MT HOOD, Ore. — After seeing an incredible start to the ski season just before Christmas, conditions on Mount Hood have really changed over the last couple of weeks, due in part to a long stretch of sunny and dry weather on the mountain.
Just two months ago, conditions on Mount Hood were a skier and snowboarder's dream. Even though the season started a little later than usual, it was quickly shaping up to a be a season to remember.
“I got my pass and I was little worried before Christmas, we didn’t have any snow and then it hit hard,” said snowboarder Cole Weatherspoon.
But those incredible gains have started to melt away over the past couple of weeks.
Things are still in good shape right now, according to Scott Oviatt, snow survey supervisor hydrologist with the Natural Resources Conservation Center, but the concern is that snowfall has flatlined since about the middle of January, meaning there hasn't really been anything added to the snowpack.
Timberline Lodge had more than 100 inches of snow depth on Jan. 1. A month later it had dropped by one inch. Coming during a period of time when the snowpack typically grows, that translates to a reduction from 132 percent of normal down to 92 percent.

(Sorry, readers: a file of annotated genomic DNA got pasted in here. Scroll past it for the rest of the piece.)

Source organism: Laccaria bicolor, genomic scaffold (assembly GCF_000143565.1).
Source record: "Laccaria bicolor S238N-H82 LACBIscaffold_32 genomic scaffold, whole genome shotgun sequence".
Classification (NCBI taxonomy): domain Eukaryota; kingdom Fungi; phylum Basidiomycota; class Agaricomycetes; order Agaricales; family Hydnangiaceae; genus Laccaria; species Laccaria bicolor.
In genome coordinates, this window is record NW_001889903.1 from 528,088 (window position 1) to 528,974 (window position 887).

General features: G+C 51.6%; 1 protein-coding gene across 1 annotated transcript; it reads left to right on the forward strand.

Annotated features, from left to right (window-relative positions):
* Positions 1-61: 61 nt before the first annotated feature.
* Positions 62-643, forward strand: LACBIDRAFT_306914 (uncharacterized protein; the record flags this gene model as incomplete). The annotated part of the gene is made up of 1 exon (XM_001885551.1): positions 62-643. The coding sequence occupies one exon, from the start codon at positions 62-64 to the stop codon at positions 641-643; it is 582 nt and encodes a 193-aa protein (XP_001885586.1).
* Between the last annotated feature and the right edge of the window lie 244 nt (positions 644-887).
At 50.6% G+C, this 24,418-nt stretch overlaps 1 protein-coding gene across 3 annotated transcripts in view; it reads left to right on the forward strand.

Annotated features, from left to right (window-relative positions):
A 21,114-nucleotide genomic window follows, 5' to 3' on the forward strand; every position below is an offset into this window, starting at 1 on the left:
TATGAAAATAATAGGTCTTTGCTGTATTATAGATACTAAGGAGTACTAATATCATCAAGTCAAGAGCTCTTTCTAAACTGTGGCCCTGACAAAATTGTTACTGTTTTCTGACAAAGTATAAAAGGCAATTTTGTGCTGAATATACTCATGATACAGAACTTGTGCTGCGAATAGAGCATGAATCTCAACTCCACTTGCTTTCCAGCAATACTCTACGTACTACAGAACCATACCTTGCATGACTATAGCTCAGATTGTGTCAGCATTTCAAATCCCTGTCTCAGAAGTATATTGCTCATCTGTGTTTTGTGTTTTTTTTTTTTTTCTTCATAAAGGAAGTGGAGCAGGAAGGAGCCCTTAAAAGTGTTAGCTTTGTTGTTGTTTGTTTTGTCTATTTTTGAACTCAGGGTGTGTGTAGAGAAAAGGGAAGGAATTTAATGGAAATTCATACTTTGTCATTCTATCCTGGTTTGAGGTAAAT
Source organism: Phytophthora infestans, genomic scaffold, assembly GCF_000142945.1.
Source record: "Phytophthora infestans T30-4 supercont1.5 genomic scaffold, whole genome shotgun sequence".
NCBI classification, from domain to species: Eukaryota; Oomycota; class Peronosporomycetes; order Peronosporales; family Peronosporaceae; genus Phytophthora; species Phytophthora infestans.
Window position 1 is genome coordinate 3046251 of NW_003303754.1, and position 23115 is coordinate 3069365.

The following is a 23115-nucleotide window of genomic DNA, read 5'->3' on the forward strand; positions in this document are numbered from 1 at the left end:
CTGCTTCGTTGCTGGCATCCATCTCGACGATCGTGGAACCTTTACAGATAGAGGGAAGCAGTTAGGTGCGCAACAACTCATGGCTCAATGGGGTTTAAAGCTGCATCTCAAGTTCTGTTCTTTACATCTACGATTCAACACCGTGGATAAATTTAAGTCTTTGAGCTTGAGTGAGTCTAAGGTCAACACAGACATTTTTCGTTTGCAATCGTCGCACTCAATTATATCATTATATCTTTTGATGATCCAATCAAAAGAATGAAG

The snowpack dropped across all of the Cascades in recent weeks. Without more snowfall, the numbers will continue to decrease each day, Oviatt said, putting the snowpack in a more concerning position coming off of several days of sunny and dry conditions.
Even though the forecast calls for continued dry weather the next several days, there’s still time to add to the snowpack, Oviatt said.
There have been scenarios where a very late, cool spring meant Mt. Hood got a lot of snow in March, April, and May. The spring of 2019 was an example of that, Oviatt said.